A story that was a local and an internet crime story made it to the pages of the NY Times written by James McKinley, Jr. Along the way, the story line made a curious turn.
The facts of the story are these: an 11-year-old girl in the small Texas town of Cleveland was gang-raped by about 18 boys and men. We know it happened because there are video records of the events. We know it was rape because 11-year-old children cannot legally consent to sex.
Gang rape is not something that civilized people excuse. Gang rape of children is worse. Yet the treatment the crime received in the NY Times is curious. In the Times, the focus was not on the effect gang rape has on a young girl but the effect that criminal prosecution for this crime has on the perpetrators.
The NY Times is no stranger to stories of gang rape. A few years ago its news and editorial pages were devoted to the accusations of a Durham, NC stripper/prostitute who claimed to have been gang raped by members of the Duke lacrosse team. Those stories focused on the evil that lurks in the hearts of rich white athletes at exclusive colleges. When the accusation turned out to be bogus and the prosecutor punished for pursuing the case for political reasons, the Times treatment was straight out of Tom Wolfe’s “Bonfire of the Vanities.”
Was that the reason the Times decided to make this a story about young men having their lives ruined by being accused of a crime? Could it be that they learned a lesson from the Duke Lacrosse case? That seems unlikely. There was no physical evidence in the Duke Lacrosse case; the Cleveland rapes were videotaped. The crime is racially charged, dividing the community.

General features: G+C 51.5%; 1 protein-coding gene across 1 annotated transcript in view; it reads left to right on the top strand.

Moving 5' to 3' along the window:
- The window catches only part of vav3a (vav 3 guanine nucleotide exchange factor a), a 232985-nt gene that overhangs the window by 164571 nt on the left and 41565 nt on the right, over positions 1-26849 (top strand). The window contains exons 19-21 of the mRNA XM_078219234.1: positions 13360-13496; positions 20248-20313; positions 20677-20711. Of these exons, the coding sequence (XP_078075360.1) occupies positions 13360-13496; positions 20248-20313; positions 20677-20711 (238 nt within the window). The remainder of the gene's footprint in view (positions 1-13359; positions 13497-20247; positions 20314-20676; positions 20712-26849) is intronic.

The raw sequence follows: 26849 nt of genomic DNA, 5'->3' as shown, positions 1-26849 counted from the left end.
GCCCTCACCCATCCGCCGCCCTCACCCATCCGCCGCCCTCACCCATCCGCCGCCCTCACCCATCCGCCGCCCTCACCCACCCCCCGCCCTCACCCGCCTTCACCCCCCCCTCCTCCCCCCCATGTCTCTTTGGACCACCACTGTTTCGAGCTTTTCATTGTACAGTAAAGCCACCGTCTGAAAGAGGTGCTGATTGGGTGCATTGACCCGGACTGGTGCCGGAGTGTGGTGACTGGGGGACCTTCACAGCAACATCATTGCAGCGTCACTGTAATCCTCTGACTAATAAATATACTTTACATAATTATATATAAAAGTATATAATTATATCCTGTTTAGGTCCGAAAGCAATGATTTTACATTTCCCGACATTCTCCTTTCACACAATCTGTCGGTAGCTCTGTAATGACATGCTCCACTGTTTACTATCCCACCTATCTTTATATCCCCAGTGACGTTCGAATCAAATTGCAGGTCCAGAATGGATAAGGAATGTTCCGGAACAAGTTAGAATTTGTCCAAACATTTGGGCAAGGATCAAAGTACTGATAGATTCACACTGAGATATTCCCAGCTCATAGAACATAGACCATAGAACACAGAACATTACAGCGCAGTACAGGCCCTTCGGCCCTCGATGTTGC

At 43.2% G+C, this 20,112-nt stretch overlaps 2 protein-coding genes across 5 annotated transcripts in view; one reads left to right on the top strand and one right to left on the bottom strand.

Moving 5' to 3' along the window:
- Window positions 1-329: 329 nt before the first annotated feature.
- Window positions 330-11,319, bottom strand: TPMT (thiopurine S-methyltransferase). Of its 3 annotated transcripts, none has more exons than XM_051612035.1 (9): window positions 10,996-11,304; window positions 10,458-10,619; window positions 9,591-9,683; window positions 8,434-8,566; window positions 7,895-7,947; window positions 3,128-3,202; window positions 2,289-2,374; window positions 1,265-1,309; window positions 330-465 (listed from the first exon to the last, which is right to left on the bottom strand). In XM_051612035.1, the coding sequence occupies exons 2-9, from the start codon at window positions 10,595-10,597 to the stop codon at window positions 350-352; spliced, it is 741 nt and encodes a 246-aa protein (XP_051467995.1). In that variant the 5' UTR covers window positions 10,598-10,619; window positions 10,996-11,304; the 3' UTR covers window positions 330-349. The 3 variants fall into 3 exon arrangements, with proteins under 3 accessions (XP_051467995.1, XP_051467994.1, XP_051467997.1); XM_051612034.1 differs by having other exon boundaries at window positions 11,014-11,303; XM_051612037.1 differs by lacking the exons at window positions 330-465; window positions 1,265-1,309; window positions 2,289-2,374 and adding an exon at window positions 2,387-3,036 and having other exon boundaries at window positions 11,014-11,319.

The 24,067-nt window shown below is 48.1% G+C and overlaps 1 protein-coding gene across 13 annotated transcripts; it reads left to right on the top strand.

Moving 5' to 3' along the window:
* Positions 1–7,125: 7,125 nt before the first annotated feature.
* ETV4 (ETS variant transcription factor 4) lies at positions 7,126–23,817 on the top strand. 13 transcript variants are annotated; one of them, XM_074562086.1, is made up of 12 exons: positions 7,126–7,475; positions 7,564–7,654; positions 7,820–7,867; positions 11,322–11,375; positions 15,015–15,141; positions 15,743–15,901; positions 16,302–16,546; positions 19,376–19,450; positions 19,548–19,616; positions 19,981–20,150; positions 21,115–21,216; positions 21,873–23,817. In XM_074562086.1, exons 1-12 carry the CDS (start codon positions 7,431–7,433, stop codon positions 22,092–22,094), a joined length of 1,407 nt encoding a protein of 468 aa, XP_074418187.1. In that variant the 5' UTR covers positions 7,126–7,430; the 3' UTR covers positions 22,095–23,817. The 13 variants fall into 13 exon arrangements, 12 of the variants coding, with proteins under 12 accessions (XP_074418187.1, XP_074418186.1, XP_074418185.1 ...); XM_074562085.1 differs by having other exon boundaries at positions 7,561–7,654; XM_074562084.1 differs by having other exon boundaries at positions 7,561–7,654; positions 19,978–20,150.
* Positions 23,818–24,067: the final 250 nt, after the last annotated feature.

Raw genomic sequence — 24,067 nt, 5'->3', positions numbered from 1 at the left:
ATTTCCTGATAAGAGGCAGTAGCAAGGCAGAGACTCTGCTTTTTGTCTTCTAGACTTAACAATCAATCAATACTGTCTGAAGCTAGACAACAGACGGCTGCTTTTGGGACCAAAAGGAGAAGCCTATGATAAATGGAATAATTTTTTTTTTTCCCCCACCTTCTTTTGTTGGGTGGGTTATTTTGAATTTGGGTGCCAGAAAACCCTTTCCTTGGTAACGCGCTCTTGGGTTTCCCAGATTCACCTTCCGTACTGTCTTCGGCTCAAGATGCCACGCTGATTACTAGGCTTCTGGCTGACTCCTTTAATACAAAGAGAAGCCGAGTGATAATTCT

The tone of the NY Times story mirrors that of Quanell X, leader (according to Wikipedia) of the New Black Panthers in nearby Houston. Like the NY Times reporter, Quanell X focuses on the rapists.
“Listen to me good, you stand by your children and don’t let them convince you to walk away and take a plea deal for some trumped up charges.”
According to a TV reporter, he accused the police of being like the KKK. Like the NY Times reporter Quanell X blamed the girl’s parents. The Times reporter uses a neighbor to introduce the parents fault in this:
“Where was her mother? What was her mother thinking?” said Ms. Harrison, one of a handful of neighbors who would speak on the record.
In a classic case of blaming the victim, the NY Times notes:
They said she dressed older than her age, wearing makeup and fashions more appropriate to a woman in her 20s. She would hang out with teenage boys at a playground, some said.
New Black Panther Quanell X:
“She lives in another community. If she lives in another community you mean to tell me that the only men in Cleveland Texas that had sex with that girl are black men that’s locked up in that jail.”
Following a public push back to the tone of the original article, the NY Times Public Editor Arthur Brisbane promised that the NY Times would print another story that was more properly balanced between blaming the rapists and blaming the 11 year old girl.
Under our system of law, you are innocent until proven guilty. It’s possible that some of the men accused of this gang rape are innocent. It’s instructive that the original story chose to present the rape from the perspective of the New Black Panthers. The episode is racially charged. The girl is Hispanic, the rapists are Black. According to some reports, there is tension between the Hispanic and Black communities, not just in Cleveland. The NY Times, always a bellwether for Liberal opinion, may just have taken sides.
Some may say that this is a teachable moment.